The software test team faced three main challenges. Firstly, it found itself in a very dynamic and changing situation. As a start-up addressing a new market, the product range was still evolving as new requirements emerged. This meant that long-term test strategies with common test elements were difficult to plan and implement. Secondly, everything was new. The ECU software, hardware and sensors were new. Both the hardware and software needed debugging, and sometimes it was not obvious whether the issue was caused by a hardware fault, or something in the software. The battery configuration was also new. Indeed, the test team itself – although comprising highly experienced personnel – was also new. Finally, the test environment itself was potentially dangerous. To ensure operational safety limits, real EV batteries must be tested well above their specified ratings. High currents up to 2000A and high voltages in the hundreds of volts must be employed in a real EV battery for functional safety concerns. Therefore, lots of redundancy and extreme safety precautions were necessary in conventional testing.
Against this background, the team was constantly battling to ensure that the design of the HIL test system was functionally safe, accurate and repeatable, and was capable of expanding to dynamic hardware and software development cycles. In their own words, it was “a monumental challenge to wring out all the pieces simultaneously, while adhering to an aggressive schedule.”
Therefore, the software test platform needed to be expandable and very flexible. The decision to use instrumentation based on industry-standard PXI and LXI formats was therefore obvious. Still, the EV start-up also decided to use both a fully functional HILS system and flexible benchtop equipment in its software test strategy.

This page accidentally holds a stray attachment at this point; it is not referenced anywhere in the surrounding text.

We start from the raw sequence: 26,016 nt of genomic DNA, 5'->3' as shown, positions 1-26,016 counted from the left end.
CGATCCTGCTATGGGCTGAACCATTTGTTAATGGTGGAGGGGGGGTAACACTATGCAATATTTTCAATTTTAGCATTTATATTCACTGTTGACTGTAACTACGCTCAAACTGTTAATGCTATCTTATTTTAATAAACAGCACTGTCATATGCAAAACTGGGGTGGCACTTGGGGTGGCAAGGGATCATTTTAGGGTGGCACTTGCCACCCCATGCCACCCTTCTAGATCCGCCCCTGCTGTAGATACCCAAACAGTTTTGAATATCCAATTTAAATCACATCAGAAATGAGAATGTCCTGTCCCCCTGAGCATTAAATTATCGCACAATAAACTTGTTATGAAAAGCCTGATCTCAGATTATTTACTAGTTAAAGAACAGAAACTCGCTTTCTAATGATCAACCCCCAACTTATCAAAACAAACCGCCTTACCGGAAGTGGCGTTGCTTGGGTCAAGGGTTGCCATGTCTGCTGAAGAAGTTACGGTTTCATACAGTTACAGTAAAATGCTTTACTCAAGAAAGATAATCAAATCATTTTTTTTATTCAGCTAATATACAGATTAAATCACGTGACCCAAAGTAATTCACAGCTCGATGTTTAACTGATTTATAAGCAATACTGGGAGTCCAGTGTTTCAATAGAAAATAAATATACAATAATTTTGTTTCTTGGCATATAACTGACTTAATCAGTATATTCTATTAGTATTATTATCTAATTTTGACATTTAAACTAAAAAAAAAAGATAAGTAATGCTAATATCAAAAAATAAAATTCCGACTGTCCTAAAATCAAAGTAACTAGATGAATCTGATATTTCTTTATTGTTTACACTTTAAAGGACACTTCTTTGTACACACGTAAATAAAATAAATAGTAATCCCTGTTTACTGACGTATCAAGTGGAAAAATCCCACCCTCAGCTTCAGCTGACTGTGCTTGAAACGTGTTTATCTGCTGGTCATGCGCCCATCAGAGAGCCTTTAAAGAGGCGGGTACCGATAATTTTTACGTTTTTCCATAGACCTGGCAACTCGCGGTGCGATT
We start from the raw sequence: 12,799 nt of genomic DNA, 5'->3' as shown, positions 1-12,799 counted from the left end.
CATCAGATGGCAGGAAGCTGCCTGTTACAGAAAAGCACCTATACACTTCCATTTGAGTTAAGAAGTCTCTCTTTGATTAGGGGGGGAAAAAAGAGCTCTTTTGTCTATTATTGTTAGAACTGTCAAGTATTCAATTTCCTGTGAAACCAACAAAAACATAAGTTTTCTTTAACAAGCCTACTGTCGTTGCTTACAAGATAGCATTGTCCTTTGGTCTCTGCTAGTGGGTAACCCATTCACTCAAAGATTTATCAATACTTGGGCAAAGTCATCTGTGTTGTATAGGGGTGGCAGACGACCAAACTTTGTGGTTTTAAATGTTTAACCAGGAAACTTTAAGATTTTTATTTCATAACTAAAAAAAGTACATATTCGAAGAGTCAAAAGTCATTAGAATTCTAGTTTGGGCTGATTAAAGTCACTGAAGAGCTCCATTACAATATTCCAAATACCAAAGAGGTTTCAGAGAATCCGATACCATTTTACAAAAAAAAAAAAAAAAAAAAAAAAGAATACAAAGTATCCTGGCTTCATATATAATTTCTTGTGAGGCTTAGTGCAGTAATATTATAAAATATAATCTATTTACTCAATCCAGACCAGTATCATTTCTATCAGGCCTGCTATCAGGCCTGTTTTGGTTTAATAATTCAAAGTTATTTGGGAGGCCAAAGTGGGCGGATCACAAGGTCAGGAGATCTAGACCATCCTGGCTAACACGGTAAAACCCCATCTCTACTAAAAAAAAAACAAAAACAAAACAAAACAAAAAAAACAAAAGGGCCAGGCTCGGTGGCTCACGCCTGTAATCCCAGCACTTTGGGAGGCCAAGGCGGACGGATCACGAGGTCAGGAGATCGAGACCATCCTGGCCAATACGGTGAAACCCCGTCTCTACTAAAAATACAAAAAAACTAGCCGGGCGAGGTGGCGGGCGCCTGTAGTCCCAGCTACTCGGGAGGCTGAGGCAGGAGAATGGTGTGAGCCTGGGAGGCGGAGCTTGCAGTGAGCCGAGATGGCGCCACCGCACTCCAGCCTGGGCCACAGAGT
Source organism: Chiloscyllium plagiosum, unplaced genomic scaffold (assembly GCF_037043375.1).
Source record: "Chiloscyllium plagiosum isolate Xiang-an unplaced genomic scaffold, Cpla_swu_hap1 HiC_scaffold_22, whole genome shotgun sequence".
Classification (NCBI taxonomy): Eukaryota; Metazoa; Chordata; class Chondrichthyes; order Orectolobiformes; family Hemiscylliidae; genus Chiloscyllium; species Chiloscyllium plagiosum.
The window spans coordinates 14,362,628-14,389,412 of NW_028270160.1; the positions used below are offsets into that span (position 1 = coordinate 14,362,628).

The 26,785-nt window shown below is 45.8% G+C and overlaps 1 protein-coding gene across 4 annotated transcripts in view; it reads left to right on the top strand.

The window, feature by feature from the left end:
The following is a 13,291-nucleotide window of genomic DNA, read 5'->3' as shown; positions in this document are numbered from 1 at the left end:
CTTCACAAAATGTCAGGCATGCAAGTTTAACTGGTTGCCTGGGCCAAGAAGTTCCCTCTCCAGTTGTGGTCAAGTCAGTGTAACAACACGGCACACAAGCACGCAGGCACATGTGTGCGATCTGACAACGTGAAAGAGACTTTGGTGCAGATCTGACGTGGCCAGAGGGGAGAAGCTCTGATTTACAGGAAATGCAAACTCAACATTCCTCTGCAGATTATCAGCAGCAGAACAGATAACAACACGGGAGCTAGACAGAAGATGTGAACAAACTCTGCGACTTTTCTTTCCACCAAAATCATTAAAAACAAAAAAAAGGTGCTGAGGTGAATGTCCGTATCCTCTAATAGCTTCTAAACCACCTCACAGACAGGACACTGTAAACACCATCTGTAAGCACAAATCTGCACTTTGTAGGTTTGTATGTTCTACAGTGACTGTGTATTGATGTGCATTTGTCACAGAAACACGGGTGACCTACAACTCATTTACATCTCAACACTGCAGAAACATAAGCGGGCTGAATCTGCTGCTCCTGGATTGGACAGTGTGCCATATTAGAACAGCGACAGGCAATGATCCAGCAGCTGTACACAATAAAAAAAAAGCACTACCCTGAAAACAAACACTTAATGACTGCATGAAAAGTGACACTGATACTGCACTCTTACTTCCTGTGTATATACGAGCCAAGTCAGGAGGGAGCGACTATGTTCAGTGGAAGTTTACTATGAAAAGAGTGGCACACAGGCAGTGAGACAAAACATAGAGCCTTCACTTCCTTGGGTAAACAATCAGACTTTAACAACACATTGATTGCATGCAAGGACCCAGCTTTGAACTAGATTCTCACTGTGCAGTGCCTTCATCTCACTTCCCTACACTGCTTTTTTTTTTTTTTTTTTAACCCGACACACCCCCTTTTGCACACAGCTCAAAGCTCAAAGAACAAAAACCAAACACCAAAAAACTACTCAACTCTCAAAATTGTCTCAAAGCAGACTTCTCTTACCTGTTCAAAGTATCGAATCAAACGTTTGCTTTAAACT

HIL systems must simulate the environment that the system under test will operate in not only for safety concerns, but to thoroughly instrument a comprehensive test strategy. This can be achieved using models and simulation, or by physical means. Accuracy and repeatability are vital. Models can be very space- and cost-effective, but accuracy or exact replication of the simulation environment might suffer.
With batteries, it is critical to control the temperature to prevent thermal runaway. Batteries for EVs can easily employ over 100 thermistors. The EV test development team preferred to use programmable resistors as a physical representation of the thermistors, since the behaviour of a programmable resistor more accurately represents that of a thermistor (which is, of course, a type of resistor). The programmable resistors will also give the full range of characteristics of the actual sensor, including variations with temperature – described by the EV company as the ‘thermal isotope’. However, with over 100 sensors to simulate, it is necessary to select programmable resistor cards with as many channels as possible to avoid making large test systems. This becomes a tradeoff to acquire enough channels, accuracy and range against cost and space. The customer commented that the test system ends up becoming “more complex than the actual system itself, in order to be able to simulate and test for all possible eventualities”.